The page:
Submitted by Leo Kolivakis, publisher of Pension Pulse.
The new Caisse boss, Michael Sabia, got grilled on Monday at Quebec public finance committee:
The new boss of the Caisse de dépôt et placement du Québec says his goal is to learn from the mistakes made at Canada’s biggest pension fund manager and do better.
Michael Sabia made the comments to reporters before appearing before the provincial legislature’s public finance committee.
“My objective in this context is to learn whatever is necessary from our 2008 experience, turn the page, reinforce the Caisse and better protect the assets of Quebecers,” Sabia said in Quebec City.
The former CEO of BCE Inc. took over the Caisse in March after the value of the pension fund giant’s assets plummeted 25 per cent in 2008 to about $120 billion from $155 billion, hurt by its holdings in asset-backed commercial paper.
Sabia, the first anglophone president of the Caisse, said Monday he understands Quebecers were disappointed with the results.
François Legault, finance critic for the opposition Parti Québécois, asked Sabia why the Caisse lost $10 billion more than the market in 2008, with $3.7 billion of that in the real-estate sector.
Although he offered some general opinions, Sabia deferred to Fernand Perreault, the head of the Caisse’s real estate arm, to answer questions at the hearing on the Caisse’s real-estate losses.
The commission is mandated to study the finance ministry’s budgetary credits for 2009-2010. It will also examine the Caisse’s strategies, which will be announced over the coming months.
At one point in the hearing, Mr. Sabia evoked his grandfather and defended his Quebec roots:
Michael Sabia evoked his late grandfather, an Italian immigrant who arrived penniless in Montreal almost a century ago, to underscore his Quebec roots and attachment to French Canada in his first public grilling by provincial politicians as head of the troubled Caisse de dépot et placement du Québec.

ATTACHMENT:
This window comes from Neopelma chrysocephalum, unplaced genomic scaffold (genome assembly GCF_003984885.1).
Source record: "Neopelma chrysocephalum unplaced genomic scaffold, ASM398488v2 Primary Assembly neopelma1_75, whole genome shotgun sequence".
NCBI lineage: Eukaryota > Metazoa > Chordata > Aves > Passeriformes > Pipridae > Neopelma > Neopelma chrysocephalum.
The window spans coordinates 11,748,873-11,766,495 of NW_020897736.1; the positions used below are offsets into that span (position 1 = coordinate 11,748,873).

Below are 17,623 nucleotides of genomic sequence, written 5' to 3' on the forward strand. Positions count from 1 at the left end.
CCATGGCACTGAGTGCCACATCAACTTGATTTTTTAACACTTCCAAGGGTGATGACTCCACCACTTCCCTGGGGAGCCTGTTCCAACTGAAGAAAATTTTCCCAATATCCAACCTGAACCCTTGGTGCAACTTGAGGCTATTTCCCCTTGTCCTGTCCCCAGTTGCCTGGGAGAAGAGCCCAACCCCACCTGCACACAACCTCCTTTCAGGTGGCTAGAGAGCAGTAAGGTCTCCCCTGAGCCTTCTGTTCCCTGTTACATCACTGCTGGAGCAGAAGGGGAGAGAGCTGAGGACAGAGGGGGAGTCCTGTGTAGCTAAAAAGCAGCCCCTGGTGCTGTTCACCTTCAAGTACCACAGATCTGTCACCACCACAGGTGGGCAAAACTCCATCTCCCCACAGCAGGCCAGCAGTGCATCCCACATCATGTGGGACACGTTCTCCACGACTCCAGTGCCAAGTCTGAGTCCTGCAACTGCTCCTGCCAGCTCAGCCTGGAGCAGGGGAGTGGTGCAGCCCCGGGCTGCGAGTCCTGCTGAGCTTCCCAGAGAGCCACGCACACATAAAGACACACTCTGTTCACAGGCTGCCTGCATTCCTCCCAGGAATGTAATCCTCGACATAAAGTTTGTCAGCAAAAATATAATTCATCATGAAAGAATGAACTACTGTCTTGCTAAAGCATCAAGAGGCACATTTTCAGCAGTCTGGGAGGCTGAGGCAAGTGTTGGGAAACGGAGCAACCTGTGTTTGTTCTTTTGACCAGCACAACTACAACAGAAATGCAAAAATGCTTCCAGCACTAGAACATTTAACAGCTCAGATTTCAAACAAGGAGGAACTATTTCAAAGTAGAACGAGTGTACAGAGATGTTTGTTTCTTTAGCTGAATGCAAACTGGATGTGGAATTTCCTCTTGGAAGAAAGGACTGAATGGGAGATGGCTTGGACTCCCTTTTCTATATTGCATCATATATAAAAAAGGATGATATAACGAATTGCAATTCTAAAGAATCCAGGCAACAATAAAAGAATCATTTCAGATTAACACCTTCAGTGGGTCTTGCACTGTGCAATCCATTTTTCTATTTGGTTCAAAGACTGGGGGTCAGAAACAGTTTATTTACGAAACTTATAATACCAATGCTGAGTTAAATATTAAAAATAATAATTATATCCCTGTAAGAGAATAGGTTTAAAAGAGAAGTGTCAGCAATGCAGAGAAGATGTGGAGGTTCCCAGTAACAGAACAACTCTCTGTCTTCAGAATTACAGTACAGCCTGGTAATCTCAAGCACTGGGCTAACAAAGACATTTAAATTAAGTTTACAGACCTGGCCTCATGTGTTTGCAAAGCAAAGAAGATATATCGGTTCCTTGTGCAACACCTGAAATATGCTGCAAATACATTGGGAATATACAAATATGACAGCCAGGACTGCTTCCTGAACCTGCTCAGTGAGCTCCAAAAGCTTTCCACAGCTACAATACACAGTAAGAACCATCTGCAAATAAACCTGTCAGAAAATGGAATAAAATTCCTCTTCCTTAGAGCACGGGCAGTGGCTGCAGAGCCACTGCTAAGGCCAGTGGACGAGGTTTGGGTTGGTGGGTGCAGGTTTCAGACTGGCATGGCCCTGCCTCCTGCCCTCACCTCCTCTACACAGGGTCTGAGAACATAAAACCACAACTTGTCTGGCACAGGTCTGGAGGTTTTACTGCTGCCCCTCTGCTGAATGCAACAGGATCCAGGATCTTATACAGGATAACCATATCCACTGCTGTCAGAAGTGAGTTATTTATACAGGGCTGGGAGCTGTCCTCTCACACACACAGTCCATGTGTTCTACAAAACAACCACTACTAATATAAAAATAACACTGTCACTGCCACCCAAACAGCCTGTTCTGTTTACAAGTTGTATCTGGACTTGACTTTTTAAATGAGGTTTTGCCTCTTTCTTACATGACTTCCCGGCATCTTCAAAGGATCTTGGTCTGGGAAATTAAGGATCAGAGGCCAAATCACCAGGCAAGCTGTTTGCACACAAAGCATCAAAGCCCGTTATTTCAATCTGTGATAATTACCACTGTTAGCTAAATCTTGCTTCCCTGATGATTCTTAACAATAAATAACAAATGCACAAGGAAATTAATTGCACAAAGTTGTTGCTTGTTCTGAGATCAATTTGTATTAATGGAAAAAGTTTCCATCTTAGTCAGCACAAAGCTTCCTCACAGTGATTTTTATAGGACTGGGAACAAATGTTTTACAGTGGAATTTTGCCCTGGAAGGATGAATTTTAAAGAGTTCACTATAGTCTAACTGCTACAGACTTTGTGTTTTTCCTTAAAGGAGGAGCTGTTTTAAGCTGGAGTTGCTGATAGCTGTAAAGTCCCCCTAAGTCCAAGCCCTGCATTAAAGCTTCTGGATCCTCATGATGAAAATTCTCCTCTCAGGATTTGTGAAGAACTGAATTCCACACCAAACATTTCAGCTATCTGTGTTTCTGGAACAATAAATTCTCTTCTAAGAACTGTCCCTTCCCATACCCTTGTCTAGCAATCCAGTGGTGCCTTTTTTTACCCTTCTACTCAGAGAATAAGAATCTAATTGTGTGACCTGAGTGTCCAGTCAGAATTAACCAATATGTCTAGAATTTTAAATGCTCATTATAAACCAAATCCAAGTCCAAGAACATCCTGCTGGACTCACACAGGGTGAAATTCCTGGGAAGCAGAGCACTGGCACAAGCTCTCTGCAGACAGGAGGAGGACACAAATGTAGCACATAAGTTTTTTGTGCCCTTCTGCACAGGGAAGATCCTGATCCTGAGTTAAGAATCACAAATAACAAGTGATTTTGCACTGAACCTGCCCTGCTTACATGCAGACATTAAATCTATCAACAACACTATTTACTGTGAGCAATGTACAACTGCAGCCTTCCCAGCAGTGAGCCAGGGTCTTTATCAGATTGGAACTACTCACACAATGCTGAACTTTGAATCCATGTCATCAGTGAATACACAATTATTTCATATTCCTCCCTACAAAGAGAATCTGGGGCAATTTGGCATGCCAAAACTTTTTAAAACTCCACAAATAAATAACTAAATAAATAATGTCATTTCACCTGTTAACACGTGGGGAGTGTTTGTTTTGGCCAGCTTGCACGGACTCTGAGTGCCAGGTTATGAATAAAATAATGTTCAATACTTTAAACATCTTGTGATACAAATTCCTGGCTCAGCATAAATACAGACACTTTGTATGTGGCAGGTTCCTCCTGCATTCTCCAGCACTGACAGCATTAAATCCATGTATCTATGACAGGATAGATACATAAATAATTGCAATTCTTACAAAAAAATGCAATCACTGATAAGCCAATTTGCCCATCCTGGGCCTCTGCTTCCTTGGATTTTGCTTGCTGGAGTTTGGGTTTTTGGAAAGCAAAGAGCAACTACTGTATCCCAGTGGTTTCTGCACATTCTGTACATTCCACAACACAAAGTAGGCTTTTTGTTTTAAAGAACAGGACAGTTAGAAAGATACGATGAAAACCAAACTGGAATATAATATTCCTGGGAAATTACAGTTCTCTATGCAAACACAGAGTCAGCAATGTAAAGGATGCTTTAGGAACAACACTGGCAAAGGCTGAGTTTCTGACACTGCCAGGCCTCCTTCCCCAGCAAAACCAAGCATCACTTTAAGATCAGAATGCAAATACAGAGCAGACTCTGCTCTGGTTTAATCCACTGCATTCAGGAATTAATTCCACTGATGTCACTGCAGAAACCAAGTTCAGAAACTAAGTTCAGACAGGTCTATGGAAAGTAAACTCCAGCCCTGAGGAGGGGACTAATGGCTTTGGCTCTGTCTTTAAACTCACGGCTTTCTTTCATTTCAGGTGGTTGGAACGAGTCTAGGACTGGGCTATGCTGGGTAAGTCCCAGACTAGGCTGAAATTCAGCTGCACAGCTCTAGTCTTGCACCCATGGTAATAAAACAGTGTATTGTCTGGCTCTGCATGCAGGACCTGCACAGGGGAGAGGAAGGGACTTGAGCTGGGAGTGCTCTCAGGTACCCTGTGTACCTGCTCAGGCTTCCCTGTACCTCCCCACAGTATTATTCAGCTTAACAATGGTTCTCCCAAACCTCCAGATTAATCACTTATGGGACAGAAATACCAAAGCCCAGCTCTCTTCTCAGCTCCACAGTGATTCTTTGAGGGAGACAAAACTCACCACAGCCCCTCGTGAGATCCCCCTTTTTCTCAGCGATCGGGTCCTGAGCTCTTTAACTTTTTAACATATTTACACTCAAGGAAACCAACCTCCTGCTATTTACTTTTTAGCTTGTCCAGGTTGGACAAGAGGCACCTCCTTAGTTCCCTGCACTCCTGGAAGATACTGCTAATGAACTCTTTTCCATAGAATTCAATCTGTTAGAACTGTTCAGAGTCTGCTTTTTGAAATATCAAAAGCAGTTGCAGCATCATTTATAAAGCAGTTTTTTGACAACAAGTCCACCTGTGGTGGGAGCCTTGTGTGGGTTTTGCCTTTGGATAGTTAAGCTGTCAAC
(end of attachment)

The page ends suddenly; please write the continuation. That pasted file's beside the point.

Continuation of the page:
Mr. Sabia, who was recently tapped by Premier Jean Charest to run the $120-billion provincial pension fund manager, appeared before a National Assembly committee yesterday, asserting he “never sought this job” and passed up offers on several continents in order to “render service to Quebec.”
The appointment of Mr. Sabia, an Ontario-born anglophone and former head of Bell Canada parent BCE Inc., raised eyebrows in Quebec where the Caisse is widely expected to act as the champion of the province’s French-speaking business class.
Though Mr. Sabia has lived in Quebec for 16 years, his tenure at Montreal-based BCE was marked by a perceived shift in the company’s upper management and operations to Toronto.
Resentment over Mr. Sabia’s appointment rose to the surface yesterday when, appearing before the National Assembly’s finance committee, the new Caisse chief was forced to defend his Quebec bona fides during a heated exchange with Parti Québécois MNA Jean-Martin Aussant.
The sovereigntist politician asserted that “someone who tries to sell a Quebec jewel to Toronto is maybe not rendering service to Quebec.”
Mr. Aussant was referring to Mr. Sabia’s decision as chief executive officer of BCE Inc. to engineer a $35-billion leveraged buyout of the telecom giant by Ontario Teachers Pension Plan. The deal, which collapsed last year, was largely viewed in Quebec as one that would lead to the eventual relocation of the company’s head office to Toronto from Montreal.
The comment, which came near the end of nearly four hours of testimony, was too much for Mr. Sabia. While the Caisse CEO had until then adopted a measured tone, often spiced with humour, he shot back angrily at Mr. Aussant.
“Almost 100 years ago, my grandfather arrived here in Montreal with nothing, nothing, nothing in his hands. Why did he stay here? Because he was convinced that Quebec is an open society,” Mr. Sabia said. “I grew up with this perception. I am not going to accept your position. I have an understanding of Quebec and I chose to work here – over a lot of other opportunities in Asia and in the United States – to render service to Quebec.”
The Caisse, which is Canada’s biggest institutional investor and manages the assets of 25 provincial funds including the Quebec Pension Plan, has been reeling from the worst performance in its 44-year history and upheaval in its executive ranks. It lost 25 per cent of its value, or $40-billion, in 2008.